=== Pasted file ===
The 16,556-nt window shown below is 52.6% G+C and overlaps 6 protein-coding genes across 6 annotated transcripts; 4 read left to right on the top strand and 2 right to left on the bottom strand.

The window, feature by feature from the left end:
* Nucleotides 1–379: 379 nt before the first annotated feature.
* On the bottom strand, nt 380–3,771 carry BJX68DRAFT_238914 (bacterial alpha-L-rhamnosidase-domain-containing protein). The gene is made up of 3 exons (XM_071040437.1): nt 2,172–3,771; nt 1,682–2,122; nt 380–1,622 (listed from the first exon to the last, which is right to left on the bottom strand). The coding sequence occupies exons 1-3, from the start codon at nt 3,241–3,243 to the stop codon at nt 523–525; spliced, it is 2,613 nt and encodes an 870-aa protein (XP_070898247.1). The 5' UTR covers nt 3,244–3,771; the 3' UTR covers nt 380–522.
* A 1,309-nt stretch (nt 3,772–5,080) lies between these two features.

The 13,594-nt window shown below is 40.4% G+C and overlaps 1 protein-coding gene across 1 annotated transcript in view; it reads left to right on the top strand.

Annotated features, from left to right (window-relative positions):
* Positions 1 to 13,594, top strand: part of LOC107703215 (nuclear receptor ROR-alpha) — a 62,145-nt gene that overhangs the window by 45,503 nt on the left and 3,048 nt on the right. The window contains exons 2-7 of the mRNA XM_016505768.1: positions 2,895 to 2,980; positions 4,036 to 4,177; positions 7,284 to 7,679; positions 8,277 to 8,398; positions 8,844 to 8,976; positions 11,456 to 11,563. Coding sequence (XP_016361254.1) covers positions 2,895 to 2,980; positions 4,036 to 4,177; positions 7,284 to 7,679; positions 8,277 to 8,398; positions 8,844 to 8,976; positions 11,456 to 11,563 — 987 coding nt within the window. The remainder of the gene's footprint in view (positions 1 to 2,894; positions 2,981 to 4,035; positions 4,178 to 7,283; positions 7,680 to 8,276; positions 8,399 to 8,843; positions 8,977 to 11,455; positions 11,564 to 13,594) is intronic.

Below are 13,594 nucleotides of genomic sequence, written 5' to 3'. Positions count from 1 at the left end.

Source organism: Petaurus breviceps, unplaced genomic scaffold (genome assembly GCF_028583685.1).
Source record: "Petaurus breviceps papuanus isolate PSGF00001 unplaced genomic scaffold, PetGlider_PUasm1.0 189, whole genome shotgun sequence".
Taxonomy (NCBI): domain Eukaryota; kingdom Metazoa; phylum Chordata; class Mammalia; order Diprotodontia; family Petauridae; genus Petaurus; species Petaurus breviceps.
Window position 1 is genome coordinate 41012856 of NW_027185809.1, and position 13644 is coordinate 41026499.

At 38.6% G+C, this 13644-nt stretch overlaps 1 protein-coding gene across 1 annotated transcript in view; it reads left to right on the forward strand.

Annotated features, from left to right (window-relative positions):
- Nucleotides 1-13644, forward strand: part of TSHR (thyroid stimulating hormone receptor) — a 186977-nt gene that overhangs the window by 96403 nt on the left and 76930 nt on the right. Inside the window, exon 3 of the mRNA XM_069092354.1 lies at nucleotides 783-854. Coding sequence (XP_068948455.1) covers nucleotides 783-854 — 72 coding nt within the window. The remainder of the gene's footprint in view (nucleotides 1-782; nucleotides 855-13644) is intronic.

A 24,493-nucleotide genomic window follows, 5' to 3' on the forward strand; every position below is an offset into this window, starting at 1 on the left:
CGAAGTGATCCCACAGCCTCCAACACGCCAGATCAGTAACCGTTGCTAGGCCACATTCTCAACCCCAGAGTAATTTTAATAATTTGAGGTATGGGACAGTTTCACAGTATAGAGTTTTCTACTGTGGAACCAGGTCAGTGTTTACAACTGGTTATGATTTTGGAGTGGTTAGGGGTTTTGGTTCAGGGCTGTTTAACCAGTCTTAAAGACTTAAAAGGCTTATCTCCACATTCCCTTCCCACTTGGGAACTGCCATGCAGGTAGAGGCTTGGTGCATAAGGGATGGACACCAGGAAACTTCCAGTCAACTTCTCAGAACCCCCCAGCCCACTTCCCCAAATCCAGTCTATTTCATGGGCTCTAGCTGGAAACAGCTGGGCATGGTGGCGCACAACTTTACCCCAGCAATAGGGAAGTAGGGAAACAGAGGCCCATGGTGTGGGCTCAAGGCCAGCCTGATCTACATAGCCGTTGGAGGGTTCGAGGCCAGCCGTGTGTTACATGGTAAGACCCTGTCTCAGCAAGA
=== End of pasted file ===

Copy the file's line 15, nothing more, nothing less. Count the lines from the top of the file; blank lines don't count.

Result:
Annotated features, from left to right (window-relative positions):